An interesting read, and if you're interested in Thai literature but aren't able to read Thai, his blog is always worth a read.

Wednesday, April 27, 2011

New district in Khon Kaen planned?

I have made myself some custom Google searches in order to avoid being surprised by new administrative entities like when the new subdistricts in Bangkok were created in 2009. Thus the search query อำเภอใหม่ (new district), among quite some unrelated noise hits, made me find two forums with short postings on a planned new district in Khon Kaen.

On SkyScraperCity, the posting from end of February says
เข้าอ่านใน KKL เห็นว่าจะมีการตั้งกิ่งอ.ใหม่ แต่ว่า เขายกเลิกไปแล้ว ก็คงจะต้องเป็นอำเภอเลย ก็ประมาณว่า อ.ภูคำน้อย (รวมหนองปอ สาวะถึ ภูคำน้อย ฯลฯ)

(I) read news that KKL planned to set up new minor district, but already abandoned the plan. When created, it would be Phu Kham Noi district (including Nong Bo, Sawathi, Phu Kham Noi etc.)
The second one from Khon Kaen Link (maybe that is the acronym in the first posting) is basically the same contents
มีอ พสมช.พอจะทราบไหมครับ? เรื่องที่ขอจะจัดตั้งกิ่ง อ.ภูคำน้อย (รวมหนองปอ สาวะถึ ภูคำน้อย ฯลฯ)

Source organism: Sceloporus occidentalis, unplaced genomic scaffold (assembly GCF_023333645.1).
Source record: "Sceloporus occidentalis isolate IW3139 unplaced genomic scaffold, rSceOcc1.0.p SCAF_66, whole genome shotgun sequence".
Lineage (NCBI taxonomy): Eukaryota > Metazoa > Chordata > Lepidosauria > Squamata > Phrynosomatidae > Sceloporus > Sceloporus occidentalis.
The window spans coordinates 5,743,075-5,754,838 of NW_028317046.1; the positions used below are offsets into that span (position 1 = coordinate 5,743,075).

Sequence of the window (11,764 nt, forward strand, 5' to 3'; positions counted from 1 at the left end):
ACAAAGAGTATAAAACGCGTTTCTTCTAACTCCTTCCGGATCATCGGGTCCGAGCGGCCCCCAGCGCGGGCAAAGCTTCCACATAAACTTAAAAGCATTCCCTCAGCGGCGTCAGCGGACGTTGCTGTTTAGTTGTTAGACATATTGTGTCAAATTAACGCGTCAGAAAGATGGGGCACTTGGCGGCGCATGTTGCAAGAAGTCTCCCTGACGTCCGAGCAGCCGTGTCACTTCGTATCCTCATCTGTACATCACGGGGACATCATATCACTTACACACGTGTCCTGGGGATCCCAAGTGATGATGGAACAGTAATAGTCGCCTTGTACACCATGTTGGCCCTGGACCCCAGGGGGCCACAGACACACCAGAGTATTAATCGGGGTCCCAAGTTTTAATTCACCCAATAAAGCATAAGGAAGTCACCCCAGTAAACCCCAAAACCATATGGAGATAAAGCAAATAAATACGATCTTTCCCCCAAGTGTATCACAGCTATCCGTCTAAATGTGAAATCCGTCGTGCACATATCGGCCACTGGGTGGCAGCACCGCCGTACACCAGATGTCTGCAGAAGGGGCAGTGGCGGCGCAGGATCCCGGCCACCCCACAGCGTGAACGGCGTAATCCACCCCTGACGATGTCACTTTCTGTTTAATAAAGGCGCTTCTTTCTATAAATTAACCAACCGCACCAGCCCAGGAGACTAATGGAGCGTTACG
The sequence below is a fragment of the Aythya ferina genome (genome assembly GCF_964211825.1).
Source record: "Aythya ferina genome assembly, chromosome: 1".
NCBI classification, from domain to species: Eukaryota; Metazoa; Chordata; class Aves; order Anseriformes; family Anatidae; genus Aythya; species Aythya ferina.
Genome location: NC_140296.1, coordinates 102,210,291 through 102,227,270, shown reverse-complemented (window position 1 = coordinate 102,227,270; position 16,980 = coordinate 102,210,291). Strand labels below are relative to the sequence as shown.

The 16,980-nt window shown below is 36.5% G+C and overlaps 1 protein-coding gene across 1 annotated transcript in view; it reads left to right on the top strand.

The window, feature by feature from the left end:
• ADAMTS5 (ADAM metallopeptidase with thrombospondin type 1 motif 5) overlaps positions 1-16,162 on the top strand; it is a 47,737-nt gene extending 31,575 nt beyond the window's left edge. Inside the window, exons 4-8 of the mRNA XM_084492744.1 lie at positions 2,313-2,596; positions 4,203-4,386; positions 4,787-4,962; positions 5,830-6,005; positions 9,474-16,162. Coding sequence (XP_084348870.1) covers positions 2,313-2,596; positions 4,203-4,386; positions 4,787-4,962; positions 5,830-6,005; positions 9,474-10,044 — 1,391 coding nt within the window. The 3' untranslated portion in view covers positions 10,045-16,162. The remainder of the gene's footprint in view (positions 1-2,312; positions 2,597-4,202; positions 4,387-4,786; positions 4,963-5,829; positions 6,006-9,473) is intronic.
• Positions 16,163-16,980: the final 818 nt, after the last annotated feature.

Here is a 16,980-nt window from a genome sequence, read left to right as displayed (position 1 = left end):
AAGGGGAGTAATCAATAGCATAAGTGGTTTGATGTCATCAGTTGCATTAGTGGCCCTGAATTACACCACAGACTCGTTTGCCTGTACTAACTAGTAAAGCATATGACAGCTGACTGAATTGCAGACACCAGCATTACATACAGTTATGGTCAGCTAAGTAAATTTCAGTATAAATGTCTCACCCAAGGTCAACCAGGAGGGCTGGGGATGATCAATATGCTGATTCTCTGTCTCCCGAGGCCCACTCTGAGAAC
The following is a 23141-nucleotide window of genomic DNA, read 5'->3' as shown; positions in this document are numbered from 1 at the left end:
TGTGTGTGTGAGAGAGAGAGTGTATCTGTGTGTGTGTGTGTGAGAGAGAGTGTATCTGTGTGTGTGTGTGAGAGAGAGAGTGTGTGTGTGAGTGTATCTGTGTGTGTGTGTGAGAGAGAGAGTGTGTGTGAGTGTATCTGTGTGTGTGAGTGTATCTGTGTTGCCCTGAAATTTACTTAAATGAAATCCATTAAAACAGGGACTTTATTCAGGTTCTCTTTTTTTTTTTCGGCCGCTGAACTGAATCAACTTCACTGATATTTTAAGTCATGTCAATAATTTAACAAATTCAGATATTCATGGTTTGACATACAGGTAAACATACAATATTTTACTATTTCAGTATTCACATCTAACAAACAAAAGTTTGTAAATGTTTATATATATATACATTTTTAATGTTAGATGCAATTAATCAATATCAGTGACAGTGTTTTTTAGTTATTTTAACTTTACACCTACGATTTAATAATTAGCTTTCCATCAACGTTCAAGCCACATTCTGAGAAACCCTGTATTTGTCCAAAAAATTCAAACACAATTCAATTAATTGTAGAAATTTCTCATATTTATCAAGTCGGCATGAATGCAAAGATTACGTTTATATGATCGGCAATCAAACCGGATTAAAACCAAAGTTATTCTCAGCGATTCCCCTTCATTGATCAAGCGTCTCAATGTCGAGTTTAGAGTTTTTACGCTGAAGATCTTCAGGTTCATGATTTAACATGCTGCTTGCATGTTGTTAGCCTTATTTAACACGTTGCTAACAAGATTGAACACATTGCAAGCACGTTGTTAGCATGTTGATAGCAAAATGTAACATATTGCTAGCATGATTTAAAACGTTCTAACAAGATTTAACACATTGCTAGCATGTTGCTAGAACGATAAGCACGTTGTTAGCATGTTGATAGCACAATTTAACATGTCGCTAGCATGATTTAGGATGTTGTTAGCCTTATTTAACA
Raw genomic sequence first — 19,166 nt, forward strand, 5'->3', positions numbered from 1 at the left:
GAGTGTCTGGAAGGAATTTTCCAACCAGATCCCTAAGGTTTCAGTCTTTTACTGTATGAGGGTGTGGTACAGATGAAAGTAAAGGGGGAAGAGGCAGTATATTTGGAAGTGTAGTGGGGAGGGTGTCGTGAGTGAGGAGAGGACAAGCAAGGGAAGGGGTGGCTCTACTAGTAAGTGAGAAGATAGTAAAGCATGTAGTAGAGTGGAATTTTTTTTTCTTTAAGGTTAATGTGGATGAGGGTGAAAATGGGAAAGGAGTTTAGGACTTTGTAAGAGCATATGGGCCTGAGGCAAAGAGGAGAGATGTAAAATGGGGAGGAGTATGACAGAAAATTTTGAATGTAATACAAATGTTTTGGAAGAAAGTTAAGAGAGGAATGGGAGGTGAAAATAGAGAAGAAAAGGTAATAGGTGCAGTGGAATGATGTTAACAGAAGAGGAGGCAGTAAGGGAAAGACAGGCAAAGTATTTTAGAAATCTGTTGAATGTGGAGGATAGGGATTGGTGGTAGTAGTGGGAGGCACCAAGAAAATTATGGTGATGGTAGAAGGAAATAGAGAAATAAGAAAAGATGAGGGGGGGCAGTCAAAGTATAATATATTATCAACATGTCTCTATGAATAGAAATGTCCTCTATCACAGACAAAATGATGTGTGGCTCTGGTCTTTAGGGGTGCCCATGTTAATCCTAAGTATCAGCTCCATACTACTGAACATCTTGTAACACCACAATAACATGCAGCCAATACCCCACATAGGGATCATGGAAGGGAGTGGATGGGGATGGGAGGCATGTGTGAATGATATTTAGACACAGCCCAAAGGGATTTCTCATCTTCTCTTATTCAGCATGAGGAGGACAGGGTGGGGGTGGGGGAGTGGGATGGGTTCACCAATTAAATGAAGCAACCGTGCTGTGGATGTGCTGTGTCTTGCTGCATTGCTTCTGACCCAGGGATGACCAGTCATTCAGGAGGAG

The answers in that forum don't add much, except that there are no more minor districts, so it'd have to be a full district.

As this area would have been split from Mueang Khon Kaen district, it would have made sense as Mueang Khon Kaen is 4th populous district of all Thailand with a population of 387279. Thus it would be easy to cover the population criteria for a new minor district, which is 30,000 citizen.

In older geocode lists, there already was an entry for Phu Kham Noi, which was supposed to get the code 4026 - this and two further planned districts were the reason why Wiang Kao did get the 4029, creating a strange hole in the district code table of Khon Kaen.

Thus it simply seems to me that that original poster has digged out the old proposal from 1997, when that minor district already was in the process of being created, but the process was halted due to the financial crisis. Since I haven't found anything else about this specific district, I don't think this one was restarted like Ban Chan, which became Galyani Vadhana district.

Sadly, all I know about these abandoned district proposals are the name and the code they were to receive, but not which subdistricts would be part of them - so in cases like Phu Kham Noi where the district name does not match any of the subdistricts I even have no idea where the seat of the administration was planned to reside.